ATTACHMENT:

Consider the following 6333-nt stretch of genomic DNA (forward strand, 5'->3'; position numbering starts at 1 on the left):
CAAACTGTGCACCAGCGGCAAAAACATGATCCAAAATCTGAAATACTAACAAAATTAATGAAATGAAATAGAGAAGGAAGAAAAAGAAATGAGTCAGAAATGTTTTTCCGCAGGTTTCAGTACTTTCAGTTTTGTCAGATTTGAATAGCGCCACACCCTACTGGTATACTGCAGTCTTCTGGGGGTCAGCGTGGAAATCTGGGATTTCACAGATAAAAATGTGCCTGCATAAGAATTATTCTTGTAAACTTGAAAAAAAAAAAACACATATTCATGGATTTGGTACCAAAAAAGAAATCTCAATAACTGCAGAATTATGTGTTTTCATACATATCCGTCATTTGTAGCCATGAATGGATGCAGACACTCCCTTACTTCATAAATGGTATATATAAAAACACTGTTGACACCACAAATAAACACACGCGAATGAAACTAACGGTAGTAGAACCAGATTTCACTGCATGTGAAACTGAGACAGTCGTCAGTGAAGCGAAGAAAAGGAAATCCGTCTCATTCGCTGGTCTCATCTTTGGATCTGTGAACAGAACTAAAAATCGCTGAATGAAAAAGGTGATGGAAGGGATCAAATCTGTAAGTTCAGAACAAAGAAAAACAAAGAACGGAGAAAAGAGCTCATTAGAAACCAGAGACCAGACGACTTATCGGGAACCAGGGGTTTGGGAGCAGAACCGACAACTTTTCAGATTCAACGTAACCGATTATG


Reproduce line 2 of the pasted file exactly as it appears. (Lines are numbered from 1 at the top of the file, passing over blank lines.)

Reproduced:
CAAACTGTGCACCAGCGGCAAAAACATGATCCAAAATCTGAAATACTAACAAAATTAATGAAATGAAATAGAGAAGGAAGAAAAAGAAATGAGTCAGAAATGTTTTTCCGCAGGTTTCAGTACTTTCAGTTTTGTCAGATTTGAATAGCGCCACACCCTACTGGTATACTGCAGTCTTCTGGGGGTCAGCGTGGAAATCTGGGATTTCACAGATAAAAATGTGCCTGCATAAGAATTATTCTTGTAAACTTGAAAAAAAAAAAACACATATTCATGGATTTGGTACCAAAAAAGAAATCTCAATAACTGCAGAATTATGTGTTTTCATACATATCCGTCATTTGTAGCCATGAATGGATGCAGACACTCCCTTACTTCATAAATGGTATATATAAAAACACTGTTGACACCACAAATAAACACACGCGAATGAAACTAACGGTAGTAGAACCAGATTTCACTGCATGTGAAACTGAGACAGTCGTCAGTGAAGCGAAGAAAAGGAAATCCGTCTCATTCGCTGGTCTCATCTTTGGATCTGTGAACAGAACTAAAAATCGCTGAATGAAAAAGGTGATGGAAGGGATCAAATCTGTAAGTTCAGAACAAAGAAAAACAAAGAACGGAGAAAAGAGCTCATTAGAAACCAGAGACCAGACGACTTATCGGGAACCAGGGGTTTGGGAGCAGAACCGACAACTTTTCAGATTCAACGTAACCGATTATG